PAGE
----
Amlogic A113L Dual-Core Cortex-A35 Processor Targets Smart Audio and IoT Applications

Over two years ago, we reported about Amlogic A111, A112, A113 processors designed for audio applications such as smart speakers. A111 features four Cortex-A5 32-bit core, while A112 and A113D/A113X processors come with four Cortex-A53 cores instead.

We have not heard much about those since then, but all those processors are still listed on Amlogic website, A112 is supposedly used in Xiaomi AI smart speaker, and Amlogic A113X1 Far-Field Dev Kit is still listed on Amazon’s list of devkits for Alexa voice service, but currently out of stock.

Amlogic A113L Meson A1
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Amlogic has been working on a more cost-efficient processor for smart audio and IoT applications with Amlogic A113L dual-core Cortex-A35 processor shown as Meson A1 in the Linux source code. It was just added in Linux 5.5.

We don’t have much information about it, but it’s interesting as it’s the first Cortex-A35 processor from the company, and it targets the same smart audio application as Rockchip RK3308 quad-core Cortex-A35 SoC found in the $10 Rock Pi S SBC.

Jianxin Pan, the Amlogic developer who committed code to mainline Linux, explains:

A1 is an application processor designed for smart audio and IoT applications, with Dual core ARM Cortex-A35 CPU. Unlike the previous GXL and G12 series, there is no Cortex-M3 AO CPU in it.

This serial add basic support for the Amlogic A1 based Amlogic AD401 board: which describe components as follows: Reserve Memory, CPU, GIC, IRQ, Timer, UART. It’s capable of booting up into the serial console.

Amlogic Meson A1 AD401 Development BoardAgain, we have very little information about AD401 development board, but if I read the device tree file above correctly, it does come with 128MB RAM.

Amlogic A113L probably does not come with GPU nor video output support, and I would expect a sub-$10 Amlogic A113L SBC later this year working with mainline Linux.

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15 Replies to “Amlogic A113L Dual-Core Cortex-A35 Processor Targets Smart Audio and IoT Applications”

  1. Yet another Chinese chip that will die in obscurity since no one could find out anything about it. I can’t locate a basic datasheet to determine what kind of audio hardware it has.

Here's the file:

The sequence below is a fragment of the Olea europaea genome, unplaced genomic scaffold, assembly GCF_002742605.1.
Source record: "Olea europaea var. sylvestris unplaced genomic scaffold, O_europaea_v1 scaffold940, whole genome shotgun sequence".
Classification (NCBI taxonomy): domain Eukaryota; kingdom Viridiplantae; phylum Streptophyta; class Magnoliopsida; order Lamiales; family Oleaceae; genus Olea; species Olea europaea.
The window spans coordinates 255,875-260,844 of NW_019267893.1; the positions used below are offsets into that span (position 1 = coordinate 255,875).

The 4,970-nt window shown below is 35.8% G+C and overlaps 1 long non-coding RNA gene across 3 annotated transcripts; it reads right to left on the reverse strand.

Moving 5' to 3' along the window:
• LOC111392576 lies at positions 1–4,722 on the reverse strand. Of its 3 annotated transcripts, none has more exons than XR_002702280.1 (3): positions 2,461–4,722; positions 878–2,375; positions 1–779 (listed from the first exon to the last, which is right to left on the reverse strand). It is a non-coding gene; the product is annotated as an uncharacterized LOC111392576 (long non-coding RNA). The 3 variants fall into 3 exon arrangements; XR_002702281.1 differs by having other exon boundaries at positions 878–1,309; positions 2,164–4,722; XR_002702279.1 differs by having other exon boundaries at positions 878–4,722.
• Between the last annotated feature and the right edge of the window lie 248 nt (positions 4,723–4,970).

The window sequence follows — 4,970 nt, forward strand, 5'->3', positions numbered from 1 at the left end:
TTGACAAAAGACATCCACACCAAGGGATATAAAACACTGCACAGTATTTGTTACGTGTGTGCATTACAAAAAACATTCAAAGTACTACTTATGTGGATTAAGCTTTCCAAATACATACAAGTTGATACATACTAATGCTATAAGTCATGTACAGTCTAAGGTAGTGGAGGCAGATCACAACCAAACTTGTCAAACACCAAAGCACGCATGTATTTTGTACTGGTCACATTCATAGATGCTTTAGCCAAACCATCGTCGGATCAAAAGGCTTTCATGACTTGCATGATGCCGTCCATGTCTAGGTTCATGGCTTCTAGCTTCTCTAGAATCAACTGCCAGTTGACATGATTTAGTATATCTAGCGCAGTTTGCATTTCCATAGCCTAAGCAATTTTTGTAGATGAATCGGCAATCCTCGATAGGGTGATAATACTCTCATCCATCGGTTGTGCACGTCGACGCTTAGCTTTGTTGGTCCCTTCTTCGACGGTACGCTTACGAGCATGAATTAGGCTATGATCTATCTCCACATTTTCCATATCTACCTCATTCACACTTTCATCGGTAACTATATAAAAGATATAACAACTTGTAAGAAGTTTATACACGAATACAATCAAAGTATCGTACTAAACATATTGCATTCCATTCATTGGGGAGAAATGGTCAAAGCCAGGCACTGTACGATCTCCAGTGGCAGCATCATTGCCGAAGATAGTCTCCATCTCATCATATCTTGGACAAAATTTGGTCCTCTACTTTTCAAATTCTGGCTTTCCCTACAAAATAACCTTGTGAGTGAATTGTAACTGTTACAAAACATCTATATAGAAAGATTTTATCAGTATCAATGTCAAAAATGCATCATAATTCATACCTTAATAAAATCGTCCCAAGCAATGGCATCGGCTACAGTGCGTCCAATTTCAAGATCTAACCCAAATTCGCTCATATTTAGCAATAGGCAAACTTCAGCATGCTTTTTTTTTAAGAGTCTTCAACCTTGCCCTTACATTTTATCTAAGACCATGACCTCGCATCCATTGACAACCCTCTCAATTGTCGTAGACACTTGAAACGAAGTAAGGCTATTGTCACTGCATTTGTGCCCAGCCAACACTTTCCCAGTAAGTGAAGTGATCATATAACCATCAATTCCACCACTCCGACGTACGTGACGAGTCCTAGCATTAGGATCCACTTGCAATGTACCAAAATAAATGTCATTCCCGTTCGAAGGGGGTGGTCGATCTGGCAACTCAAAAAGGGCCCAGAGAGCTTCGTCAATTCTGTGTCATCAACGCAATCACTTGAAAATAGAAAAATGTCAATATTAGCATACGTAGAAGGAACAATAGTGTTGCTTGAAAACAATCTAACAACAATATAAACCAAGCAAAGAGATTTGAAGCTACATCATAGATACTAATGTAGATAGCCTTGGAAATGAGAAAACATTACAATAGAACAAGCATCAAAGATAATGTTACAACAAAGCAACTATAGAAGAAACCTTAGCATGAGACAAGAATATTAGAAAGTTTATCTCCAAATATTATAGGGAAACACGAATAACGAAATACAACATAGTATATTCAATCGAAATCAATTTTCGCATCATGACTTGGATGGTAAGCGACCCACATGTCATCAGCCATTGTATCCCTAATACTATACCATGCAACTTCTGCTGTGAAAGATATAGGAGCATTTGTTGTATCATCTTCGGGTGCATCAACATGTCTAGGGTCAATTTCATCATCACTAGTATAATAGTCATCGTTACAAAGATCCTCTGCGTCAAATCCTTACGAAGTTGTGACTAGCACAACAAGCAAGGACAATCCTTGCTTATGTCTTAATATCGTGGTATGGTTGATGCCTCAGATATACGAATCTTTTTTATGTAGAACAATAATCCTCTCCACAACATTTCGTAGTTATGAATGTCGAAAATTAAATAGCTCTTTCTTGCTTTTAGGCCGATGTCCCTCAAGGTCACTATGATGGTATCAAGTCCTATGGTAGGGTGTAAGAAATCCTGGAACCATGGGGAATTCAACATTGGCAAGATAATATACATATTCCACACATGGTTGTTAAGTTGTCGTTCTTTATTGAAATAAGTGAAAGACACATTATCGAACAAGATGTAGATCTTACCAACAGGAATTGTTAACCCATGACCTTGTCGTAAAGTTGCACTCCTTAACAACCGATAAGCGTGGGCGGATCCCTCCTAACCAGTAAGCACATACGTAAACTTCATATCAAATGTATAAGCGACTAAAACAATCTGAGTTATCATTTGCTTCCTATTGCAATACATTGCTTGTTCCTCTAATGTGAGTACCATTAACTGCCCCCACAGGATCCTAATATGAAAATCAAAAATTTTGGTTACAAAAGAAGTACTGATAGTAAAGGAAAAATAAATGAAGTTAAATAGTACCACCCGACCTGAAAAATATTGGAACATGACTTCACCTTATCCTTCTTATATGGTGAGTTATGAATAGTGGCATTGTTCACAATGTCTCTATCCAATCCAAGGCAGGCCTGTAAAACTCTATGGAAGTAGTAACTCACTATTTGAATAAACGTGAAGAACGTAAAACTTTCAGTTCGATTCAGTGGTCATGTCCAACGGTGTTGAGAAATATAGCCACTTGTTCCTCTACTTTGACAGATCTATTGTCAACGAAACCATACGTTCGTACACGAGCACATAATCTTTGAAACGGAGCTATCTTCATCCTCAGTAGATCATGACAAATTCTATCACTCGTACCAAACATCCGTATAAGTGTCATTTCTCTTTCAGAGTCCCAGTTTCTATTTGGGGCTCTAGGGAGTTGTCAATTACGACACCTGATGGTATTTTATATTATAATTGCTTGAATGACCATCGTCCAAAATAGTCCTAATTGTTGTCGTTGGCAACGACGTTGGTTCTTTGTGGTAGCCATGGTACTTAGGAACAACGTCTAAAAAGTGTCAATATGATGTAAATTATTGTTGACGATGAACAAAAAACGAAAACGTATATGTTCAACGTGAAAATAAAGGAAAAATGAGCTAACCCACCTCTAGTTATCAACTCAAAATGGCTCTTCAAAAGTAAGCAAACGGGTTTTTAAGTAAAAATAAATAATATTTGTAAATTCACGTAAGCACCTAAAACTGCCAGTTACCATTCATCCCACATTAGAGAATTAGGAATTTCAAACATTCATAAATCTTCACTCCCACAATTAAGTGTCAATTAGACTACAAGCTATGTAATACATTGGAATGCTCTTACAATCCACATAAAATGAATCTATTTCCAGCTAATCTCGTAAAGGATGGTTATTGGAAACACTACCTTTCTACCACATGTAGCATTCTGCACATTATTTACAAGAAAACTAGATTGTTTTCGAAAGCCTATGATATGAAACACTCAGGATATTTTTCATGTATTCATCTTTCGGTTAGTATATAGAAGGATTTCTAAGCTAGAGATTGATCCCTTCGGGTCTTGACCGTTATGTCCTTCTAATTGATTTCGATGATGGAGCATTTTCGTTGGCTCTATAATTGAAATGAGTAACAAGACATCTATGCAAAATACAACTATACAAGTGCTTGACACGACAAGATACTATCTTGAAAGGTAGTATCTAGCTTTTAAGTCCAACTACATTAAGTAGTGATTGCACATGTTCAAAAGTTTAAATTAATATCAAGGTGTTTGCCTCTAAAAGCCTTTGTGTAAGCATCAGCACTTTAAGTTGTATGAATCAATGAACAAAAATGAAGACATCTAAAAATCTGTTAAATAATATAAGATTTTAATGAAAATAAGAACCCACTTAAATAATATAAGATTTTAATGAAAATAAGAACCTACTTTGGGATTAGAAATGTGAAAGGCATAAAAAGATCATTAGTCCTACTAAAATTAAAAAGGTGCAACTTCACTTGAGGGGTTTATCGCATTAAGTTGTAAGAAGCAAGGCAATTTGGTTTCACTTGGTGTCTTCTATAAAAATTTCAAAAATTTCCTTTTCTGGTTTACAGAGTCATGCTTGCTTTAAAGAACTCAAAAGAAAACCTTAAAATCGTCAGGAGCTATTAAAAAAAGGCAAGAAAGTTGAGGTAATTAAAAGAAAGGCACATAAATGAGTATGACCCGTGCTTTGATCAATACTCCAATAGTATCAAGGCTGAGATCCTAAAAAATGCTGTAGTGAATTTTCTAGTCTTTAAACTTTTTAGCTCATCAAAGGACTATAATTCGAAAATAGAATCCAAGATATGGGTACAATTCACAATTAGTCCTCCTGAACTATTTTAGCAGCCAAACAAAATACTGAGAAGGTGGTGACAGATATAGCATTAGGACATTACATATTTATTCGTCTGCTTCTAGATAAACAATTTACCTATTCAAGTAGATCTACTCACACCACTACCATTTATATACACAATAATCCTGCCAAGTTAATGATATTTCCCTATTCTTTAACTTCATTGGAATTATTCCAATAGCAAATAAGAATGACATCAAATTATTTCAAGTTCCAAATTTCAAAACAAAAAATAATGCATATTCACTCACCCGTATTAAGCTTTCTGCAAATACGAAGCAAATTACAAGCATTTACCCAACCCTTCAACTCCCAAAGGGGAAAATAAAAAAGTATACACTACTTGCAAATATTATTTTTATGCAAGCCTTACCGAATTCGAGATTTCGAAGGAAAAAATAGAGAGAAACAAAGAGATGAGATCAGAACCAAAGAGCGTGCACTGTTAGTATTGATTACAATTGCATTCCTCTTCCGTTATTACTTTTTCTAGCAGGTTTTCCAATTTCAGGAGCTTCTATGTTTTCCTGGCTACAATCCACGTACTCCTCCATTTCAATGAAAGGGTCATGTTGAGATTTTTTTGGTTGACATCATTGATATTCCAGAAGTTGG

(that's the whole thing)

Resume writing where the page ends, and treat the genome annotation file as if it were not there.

1. Indeed. Maybe they merged the very minimum required (boot to console) to use the mainline announcement as extra marketing :-/

      1. Amlogic doesn’t have a clue about public marketing (same as all the other SoC vendors) so they definitely didn’t do anything as ‘clever’ as using the LKML for a free product anouncement. They just merged the minimum board support as an initial starting point. Once it has been merged more complex stuff can be added (upstreaming is never quick).

    2. The intended audience of these chips is a specific application and manufacturer who will bulk purchase millions of chips. That manufacturer has the datasheet. You’re not that manufacturer so it’s somewhat irrelevant that you can’t find the datasheet. The encouraging thing is .. that manufacturer has an eye on long-term maintenance and they insisted device support was upstreamed to the mainline kernel instead of using some festering downstream BSP kernel.

      1. Manufacturer making millions of products on same soc doesn’t really care about mainline Linux 🙂 Enough is to run whatever they got and satisfy their needs (like doing the function which is intended).

      1. Developers will never provide non-public information. They are most likely under NDA, and in any case, they would not share important information or documents that are not public.

        1. ok as aside seems the markets doing well
          ” The global smart speaker market reached a new high in 2019 with sales of 146.9 million units, an increase of 70% on 2018, according to Strategy Analytics.

          Amazon remained the leading brand with a share of 26.2%, down from 33.7% 2018. Google retained second place with a 20.3% share, also down from 25.9% the previous year. Chinese vendors Baidu, Alibaba and Xiaomi all increased their shares, while Apple remained in sixth place with 4.7%. ”
          14 th Feb Electronicsweekly

          1. That’s excellent, I can’t wait to hear the first scandals about people complaining their cheap unmaintained device was hacked by neighbors/family/employer spying on them. The most scared people are about privacy issues, the stupidest they seem to become. And vendors enforce crypto on all these communications “for your protection” (mainly to prevent you from seeing what’s being sent instead). What’s the worst here is that this trend will progressively make such devices almost mandatory for some public services.

            30 years ago we used to see very expensive microphone detectors so that paranoid people could inspect their homes when they feared to be spied on. Nowadays people have changed so much that they spend money to buy that spying microphone… Einstein was right, human stupidity is absolutely limitless.

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